By contrast to the Route 72 proposal, the Route 52 causeway that is currently under construction from Somers Point to Ocean City will accommodate bicyclist and pedestrians with a 10 foot wide multiuse facility that is divided from motor vehicle traffic with a crash proof barricade. That project also gave great consideration to how both bicyclists and pedestrians would reach the bridge on both approaches (see pdf renderings 1 & 2).
On a bridge of this length (2 miles) persons on foot or on a bicycle persons on foot will required an extended period of time to cross. The current proposal provides little for these persons to escape the constant unnerving presence of high-speed, 55mph traffic. To expect a pedestrian or bicyclist to cross a two mile bridge with little refuge and in places absolute minimal refuge (5 foot bicycle lane) from traffic is not reasonable. Such a task is barely tolerable by the standards of adventurous adults and is without question something that few parents would want to do with children. It is also difficult accept that better bicycle and pedestrian facilities cannot be accommodated when on the western two bridges, automobile traffic will be accommodated with shoulders, (shoulders!) of at least 12 feet in width on both sides for a total of four shoulder lanes totaling 50 feet!
For the reasons I cite above it is my opinion, that while preliminary, the proposed bicycle and pedestrian facilities for the Route 72 Manahawkin Bay Bridge are completely unacceptable, without compromise and should be revisited with an eye to providing bicycle and pedestrian access that most adults would feel is safe for middle-school aged children to traverse. This is particularly important on this project since it will provided the only means by which persons can access Long Beach Island by land. To compensate for the expected discomfort and likely dangers bicyclists and pedestrians will undoubted encounter using the currently proposed improved Route 72 Manahawkin Bay Bridge, bicyclists and pedestrians should be accommodated by a separated facility of at least 10 feet in width like that already being constructed on Route 52.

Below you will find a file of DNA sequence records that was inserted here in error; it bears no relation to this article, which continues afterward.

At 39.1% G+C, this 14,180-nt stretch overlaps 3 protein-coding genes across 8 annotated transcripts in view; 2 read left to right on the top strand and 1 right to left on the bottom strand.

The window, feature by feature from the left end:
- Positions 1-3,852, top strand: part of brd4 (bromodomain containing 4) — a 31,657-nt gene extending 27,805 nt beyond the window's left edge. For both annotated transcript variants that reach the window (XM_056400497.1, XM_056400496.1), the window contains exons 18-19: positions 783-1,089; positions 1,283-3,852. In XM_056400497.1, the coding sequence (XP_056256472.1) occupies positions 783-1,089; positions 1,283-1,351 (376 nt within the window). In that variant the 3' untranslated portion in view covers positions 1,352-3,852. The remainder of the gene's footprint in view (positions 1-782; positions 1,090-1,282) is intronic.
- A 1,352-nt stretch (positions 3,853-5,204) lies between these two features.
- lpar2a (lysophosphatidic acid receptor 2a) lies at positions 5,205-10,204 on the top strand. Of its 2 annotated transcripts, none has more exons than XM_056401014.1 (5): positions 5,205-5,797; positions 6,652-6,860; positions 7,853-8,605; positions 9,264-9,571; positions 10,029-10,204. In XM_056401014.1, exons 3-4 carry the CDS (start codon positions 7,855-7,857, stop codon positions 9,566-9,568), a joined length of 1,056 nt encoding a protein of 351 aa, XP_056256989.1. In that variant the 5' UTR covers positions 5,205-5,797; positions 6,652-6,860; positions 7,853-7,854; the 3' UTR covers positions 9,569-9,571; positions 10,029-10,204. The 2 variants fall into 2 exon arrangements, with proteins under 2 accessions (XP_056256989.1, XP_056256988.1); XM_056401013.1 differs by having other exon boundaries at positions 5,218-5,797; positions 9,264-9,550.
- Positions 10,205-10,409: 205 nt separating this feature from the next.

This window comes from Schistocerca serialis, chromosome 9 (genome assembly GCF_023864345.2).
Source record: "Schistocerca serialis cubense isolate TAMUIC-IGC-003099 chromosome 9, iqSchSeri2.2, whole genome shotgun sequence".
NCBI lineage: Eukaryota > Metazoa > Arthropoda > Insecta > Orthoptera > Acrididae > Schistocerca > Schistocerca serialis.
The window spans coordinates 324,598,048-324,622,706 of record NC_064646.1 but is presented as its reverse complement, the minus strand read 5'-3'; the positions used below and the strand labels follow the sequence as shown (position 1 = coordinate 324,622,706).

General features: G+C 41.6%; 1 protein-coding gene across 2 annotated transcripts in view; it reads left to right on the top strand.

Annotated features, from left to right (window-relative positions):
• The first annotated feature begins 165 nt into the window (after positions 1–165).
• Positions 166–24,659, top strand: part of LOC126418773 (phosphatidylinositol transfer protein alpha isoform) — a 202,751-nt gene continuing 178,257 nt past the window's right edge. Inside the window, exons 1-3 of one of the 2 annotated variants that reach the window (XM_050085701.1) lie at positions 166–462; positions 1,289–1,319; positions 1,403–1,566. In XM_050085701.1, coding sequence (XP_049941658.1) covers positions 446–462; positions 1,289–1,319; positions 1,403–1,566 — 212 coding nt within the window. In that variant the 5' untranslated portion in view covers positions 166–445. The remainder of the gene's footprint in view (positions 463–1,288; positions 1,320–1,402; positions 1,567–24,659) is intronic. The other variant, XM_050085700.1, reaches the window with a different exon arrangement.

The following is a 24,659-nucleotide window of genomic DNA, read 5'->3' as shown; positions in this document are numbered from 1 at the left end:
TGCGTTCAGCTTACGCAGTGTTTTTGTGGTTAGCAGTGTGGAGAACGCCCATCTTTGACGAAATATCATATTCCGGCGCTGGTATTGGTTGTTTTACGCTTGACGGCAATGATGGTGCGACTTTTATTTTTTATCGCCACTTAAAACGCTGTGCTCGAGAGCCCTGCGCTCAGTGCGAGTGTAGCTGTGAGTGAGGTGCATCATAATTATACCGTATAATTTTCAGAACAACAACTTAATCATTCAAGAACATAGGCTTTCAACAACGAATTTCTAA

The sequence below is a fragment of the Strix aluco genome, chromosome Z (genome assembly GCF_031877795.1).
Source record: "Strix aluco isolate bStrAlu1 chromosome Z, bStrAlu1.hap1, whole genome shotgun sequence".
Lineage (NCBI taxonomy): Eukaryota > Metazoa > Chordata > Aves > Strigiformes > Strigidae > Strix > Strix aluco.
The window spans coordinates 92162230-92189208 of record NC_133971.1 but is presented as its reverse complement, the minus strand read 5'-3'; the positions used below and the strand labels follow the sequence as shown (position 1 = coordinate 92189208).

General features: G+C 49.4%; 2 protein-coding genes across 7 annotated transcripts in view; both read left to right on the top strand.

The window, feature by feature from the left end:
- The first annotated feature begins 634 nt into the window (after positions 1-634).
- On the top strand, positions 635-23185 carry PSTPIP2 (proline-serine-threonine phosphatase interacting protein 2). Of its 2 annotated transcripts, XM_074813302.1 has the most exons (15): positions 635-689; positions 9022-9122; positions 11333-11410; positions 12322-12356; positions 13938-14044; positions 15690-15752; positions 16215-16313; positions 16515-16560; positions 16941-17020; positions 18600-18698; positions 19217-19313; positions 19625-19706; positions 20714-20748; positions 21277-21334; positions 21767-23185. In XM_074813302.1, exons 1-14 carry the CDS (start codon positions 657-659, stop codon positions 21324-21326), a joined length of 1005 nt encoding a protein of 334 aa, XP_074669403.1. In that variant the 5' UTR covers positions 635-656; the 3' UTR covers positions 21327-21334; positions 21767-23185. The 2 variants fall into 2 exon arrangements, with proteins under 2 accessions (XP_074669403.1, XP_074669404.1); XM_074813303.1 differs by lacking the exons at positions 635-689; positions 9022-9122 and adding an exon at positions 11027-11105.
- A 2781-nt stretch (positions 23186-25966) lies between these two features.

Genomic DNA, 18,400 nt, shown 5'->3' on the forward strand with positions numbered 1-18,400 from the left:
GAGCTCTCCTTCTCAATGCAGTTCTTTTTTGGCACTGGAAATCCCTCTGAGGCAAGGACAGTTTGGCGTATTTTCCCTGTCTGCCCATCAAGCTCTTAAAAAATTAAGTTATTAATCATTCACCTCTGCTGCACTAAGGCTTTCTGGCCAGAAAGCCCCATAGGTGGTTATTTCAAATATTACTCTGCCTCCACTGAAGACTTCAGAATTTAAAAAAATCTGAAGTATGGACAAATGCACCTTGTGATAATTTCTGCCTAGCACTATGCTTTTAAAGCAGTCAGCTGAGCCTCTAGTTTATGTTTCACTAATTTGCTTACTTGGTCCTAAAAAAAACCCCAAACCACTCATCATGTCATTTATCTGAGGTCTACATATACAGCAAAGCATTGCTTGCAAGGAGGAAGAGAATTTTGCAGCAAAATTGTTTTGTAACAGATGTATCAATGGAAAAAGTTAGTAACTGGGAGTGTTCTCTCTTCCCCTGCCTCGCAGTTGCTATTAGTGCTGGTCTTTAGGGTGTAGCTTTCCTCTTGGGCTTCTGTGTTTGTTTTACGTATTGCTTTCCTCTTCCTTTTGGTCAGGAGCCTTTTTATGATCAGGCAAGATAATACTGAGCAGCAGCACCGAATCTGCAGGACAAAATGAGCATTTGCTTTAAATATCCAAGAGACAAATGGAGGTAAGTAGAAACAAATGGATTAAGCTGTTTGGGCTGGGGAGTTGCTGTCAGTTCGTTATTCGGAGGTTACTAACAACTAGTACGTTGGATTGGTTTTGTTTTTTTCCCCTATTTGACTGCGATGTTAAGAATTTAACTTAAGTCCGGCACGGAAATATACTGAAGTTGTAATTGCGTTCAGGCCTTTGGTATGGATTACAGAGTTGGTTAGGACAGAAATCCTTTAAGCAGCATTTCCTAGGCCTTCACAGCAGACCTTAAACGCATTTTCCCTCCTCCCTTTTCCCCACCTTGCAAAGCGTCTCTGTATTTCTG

To help prove my point I would also suggest the NJDOT produce a study looking at the bicycle and pedestrian level of service provided by these preliminary proposals. These results should be then compared to other build proposals for bicycle and pedestrian accommodations that could be feasible within the footprint of the proposed bridge structure footprints, like a separated and protected multi-use lane on the north side of the bridge. I am confident that such an analysis will reveal that much better bicycle and pedestrian alternatives are feasible that will not effect the budget of this proposed project by any reasonable significance.
Finally, it is understood that these are very preliminary proposals and that not all details are finalized. More detail of how exactly pedestrians and cyclists are to be accommodated are likely to come. However, it should be noted that these preliminary plans already show in great detail exactly how all motor-vehicle lanes are expected to be constructed. The proposal also calls for a final constructed project that goes well above and beyond even any future projected motor-vehicle volume needs. There really isn't anything wrong with that until one compares the cursory if not curt nature by which bicycle and pedestrian need are addressed. It does not leave one feeling confident that those needs will be addressed without constant, vigilant monitoring by bicycle and pedestrian advocacy groups. Imagine if motorists felt as compelled to be as attentive, to prevent dangerous roads being built for them.
Plan for south end bike path would run along West Ave., or railroad bed
Written by ANN RICHARDSON
Thursday, 15 April 2010 20:01
OCEAN CITY – A group of bicyclists behind the Haven Avenue bike path will go to the public next week with a proposal to extend that bike path from 35th Street to 51st Street either on a reconfigured West Avenue or the old Seashore Line railroad bed in the marshes.
The proposal is part of a plan to create an island-wide bike path that would allow bicyclists to ride from Corson’s Inlet on the southern end of the island to the Ocean City-Longport Bridge in the north, head out over the multi-use pathway to Somers Point on the new Route 52 causeway or ride downtown and to the Boardwalk.
Tom Heist IV, who leads the group of cycling enthusiasts, said he knows aspects of the plan will be controversial, especially the potential use of the railroad bed parallel to West Avenue. He said the public meeting is scheduled to get public input on the matter.
“There is no hidden agenda, there is no back door deal on this,” Heist said. “We are vetting this concept in a civilized way. We are saying to the public, would you rather see West Avenue reconfigured or would you rather we expend the energy necessary to rebuild that railroad bed? There is a lot of support for that option so we are going to explore it.”